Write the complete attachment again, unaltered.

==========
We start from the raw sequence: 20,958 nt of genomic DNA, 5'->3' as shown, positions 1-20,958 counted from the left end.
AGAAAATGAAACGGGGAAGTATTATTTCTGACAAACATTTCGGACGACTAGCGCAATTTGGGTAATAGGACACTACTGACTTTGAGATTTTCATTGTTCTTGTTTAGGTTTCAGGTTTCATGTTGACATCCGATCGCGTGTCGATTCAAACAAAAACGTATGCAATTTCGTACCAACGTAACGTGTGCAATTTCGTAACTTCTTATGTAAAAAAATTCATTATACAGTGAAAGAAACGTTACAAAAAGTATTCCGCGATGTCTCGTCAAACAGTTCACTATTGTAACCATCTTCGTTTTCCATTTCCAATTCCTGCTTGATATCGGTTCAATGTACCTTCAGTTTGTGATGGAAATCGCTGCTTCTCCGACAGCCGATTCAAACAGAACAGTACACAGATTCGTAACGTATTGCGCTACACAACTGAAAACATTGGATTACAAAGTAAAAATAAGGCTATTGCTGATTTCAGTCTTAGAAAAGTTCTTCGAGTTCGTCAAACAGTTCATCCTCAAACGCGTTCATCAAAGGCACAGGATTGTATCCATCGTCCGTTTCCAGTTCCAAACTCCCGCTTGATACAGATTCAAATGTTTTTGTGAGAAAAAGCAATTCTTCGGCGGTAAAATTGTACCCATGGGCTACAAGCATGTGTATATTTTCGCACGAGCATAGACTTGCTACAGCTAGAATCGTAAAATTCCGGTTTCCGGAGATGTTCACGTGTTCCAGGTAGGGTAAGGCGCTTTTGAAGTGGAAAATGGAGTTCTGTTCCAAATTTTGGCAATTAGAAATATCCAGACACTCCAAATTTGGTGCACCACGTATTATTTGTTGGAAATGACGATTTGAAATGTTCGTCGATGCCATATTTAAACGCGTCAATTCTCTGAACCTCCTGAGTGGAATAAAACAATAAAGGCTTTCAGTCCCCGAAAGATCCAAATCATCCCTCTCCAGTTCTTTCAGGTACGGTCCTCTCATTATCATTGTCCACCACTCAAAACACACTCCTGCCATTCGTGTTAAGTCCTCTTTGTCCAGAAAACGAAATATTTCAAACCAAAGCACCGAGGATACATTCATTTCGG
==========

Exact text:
We start from the raw sequence: 20,958 nt of genomic DNA, 5'->3' as shown, positions 1-20,958 counted from the left end.
AGAAAATGAAACGGGGAAGTATTATTTCTGACAAACATTTCGGACGACTAGCGCAATTTGGGTAATAGGACACTACTGACTTTGAGATTTTCATTGTTCTTGTTTAGGTTTCAGGTTTCATGTTGACATCCGATCGCGTGTCGATTCAAACAAAAACGTATGCAATTTCGTACCAACGTAACGTGTGCAATTTCGTAACTTCTTATGTAAAAAAATTCATTATACAGTGAAAGAAACGTTACAAAAAGTATTCCGCGATGTCTCGTCAAACAGTTCACTATTGTAACCATCTTCGTTTTCCATTTCCAATTCCTGCTTGATATCGGTTCAATGTACCTTCAGTTTGTGATGGAAATCGCTGCTTCTCCGACAGCCGATTCAAACAGAACAGTACACAGATTCGTAACGTATTGCGCTACACAACTGAAAACATTGGATTACAAAGTAAAAATAAGGCTATTGCTGATTTCAGTCTTAGAAAAGTTCTTCGAGTTCGTCAAACAGTTCATCCTCAAACGCGTTCATCAAAGGCACAGGATTGTATCCATCGTCCGTTTCCAGTTCCAAACTCCCGCTTGATACAGATTCAAATGTTTTTGTGAGAAAAAGCAATTCTTCGGCGGTAAAATTGTACCCATGGGCTACAAGCATGTGTATATTTTCGCACGAGCATAGACTTGCTACAGCTAGAATCGTAAAATTCCGGTTTCCGGAGATGTTCACGTGTTCCAGGTAGGGTAAGGCGCTTTTGAAGTGGAAAATGGAGTTCTGTTCCAAATTTTGGCAATTAGAAATATCCAGACACTCCAAATTTGGTGCACCACGTATTATTTGTTGGAAATGACGATTTGAAATGTTCGTCGATGCCATATTTAAACGCGTCAATTCTCTGAACCTCCTGAGTGGAATAAAACAATAAAGGCTTTCAGTCCCCGAAAGATCCAAATCATCCCTCTCCAGTTCTTTCAGGTACGGTCCTCTCATTATCATTGTCCACCACTCAAAACACACTCCTGCCATTCGTGTTAAGTCCTCTTTGTCCAGAAAACGAAATATTTCAAACCAAAGCACCGAGGATACATTCATTTCGG